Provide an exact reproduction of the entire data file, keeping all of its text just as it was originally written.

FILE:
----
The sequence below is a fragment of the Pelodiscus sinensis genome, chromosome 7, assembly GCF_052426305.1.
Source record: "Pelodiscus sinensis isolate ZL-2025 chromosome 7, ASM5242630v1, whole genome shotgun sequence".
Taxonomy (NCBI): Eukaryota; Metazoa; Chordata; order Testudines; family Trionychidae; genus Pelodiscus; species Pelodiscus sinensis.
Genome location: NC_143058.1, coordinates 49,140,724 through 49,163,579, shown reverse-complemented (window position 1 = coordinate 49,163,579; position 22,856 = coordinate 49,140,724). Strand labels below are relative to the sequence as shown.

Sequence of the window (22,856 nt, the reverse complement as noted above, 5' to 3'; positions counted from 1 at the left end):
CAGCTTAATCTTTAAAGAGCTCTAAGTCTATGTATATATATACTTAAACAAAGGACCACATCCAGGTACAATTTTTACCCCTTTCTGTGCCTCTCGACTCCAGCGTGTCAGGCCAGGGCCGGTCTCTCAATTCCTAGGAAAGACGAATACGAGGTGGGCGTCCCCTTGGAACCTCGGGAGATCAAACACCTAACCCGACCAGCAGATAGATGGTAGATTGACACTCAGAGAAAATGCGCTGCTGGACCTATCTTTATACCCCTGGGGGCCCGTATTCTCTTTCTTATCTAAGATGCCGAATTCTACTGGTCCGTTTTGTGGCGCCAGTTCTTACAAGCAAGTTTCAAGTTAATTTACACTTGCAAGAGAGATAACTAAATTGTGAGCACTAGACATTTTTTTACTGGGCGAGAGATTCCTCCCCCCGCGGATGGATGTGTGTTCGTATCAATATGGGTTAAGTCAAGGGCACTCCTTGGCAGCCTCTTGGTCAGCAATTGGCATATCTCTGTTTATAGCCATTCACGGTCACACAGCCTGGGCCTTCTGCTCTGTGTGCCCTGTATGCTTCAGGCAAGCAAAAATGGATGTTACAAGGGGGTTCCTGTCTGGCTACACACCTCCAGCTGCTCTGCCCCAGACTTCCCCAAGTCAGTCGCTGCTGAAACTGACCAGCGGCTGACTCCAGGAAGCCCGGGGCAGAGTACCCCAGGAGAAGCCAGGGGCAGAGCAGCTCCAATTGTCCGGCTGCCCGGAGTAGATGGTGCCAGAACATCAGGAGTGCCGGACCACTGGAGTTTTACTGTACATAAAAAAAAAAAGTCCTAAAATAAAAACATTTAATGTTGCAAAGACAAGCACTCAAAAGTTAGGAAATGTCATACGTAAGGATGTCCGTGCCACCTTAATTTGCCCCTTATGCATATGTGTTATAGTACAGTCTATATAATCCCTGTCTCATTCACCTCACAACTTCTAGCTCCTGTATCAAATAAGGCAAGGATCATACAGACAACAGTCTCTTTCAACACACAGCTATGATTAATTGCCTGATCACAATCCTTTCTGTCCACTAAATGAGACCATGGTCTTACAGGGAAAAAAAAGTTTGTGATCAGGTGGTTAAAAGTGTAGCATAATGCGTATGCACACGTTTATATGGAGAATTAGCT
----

The sequence below is a fragment of the Pelodiscus sinensis genome, chromosome 7, assembly GCF_052426305.1.
Source record: "Pelodiscus sinensis isolate ZL-2025 chromosome 7, ASM5242630v1, whole genome shotgun sequence".
Taxonomy (NCBI): Eukaryota; Metazoa; Chordata; order Testudines; family Trionychidae; genus Pelodiscus; species Pelodiscus sinensis.
Genome location: NC_143058.1, coordinates 49,140,724 through 49,163,579, shown reverse-complemented (window position 1 = coordinate 49,163,579; position 22,856 = coordinate 49,140,724). Strand labels below are relative to the sequence as shown.

Sequence of the window (22,856 nt, the reverse complement as noted above, 5' to 3'; positions counted from 1 at the left end):
CAGCTTAATCTTTAAAGAGCTCTAAGTCTATGTATATATATACTTAAACAAAGGACCACATCCAGGTACAATTTTTACCCCTTTCTGTGCCTCTCGACTCCAGCGTGTCAGGCCAGGGCCGGTCTCTCAATTCCTAGGAAAGACGAATACGAGGTGGGCGTCCCCTTGGAACCTCGGGAGATCAAACACCTAACCCGACCAGCAGATAGATGGTAGATTGACACTCAGAGAAAATGCGCTGCTGGACCTATCTTTATACCCCTGGGGGCCCGTATTCTCTTTCTTATCTAAGATGCCGAATTCTACTGGTCCGTTTTGTGGCGCCAGTTCTTACAAGCAAGTTTCAAGTTAATTTACACTTGCAAGAGAGATAACTAAATTGTGAGCACTAGACATTTTTTTACTGGGCGAGAGATTCCTCCCCCCGCGGATGGATGTGTGTTCGTATCAATATGGGTTAAGTCAAGGGCACTCCTTGGCAGCCTCTTGGTCAGCAATTGGCATATCTCTGTTTATAGCCATTCACGGTCACACAGCCTGGGCCTTCTGCTCTGTGTGCCCTGTATGCTTCAGGCAAGCAAAAATGGATGTTACAAGGGGGTTCCTGTCTGGCTACACACCTCCAGCTGCTCTGCCCCAGACTTCCCCAAGTCAGTCGCTGCTGAAACTGACCAGCGGCTGACTCCAGGAAGCCCGGGGCAGAGTACCCCAGGAGAAGCCAGGGGCAGAGCAGCTCCAATTGTCCGGCTGCCCGGAGTAGATGGTGCCAGAACATCAGGAGTGCCGGACCACTGGAGTTTTACTGTACATAAAAAAAAAAAGTCCTAAAATAAAAACATTTAATGTTGCAAAGACAAGCACTCAAAAGTTAGGAAATGTCATACGTAAGGATGTCCGTGCCACCTTAATTTGCCCCTTATGCATATGTGTTATAGTACAGTCTATATAATCCCTGTCTCATTCACCTCACAACTTCTAGCTCCTGTATCAAATAAGGCAAGGATCATACAGACAACAGTCTCTTTCAACACACAGCTATGATTAATTGCCTGATCACAATCCTTTCTGTCCACTAAATGAGACCATGGTCTTACAGGGAAAAAAAAGTTTGTGATCAGGTGGTTAAAAGTGTAGCATAATGCGTATGCACACGTTTATATGGAGAATTAGCT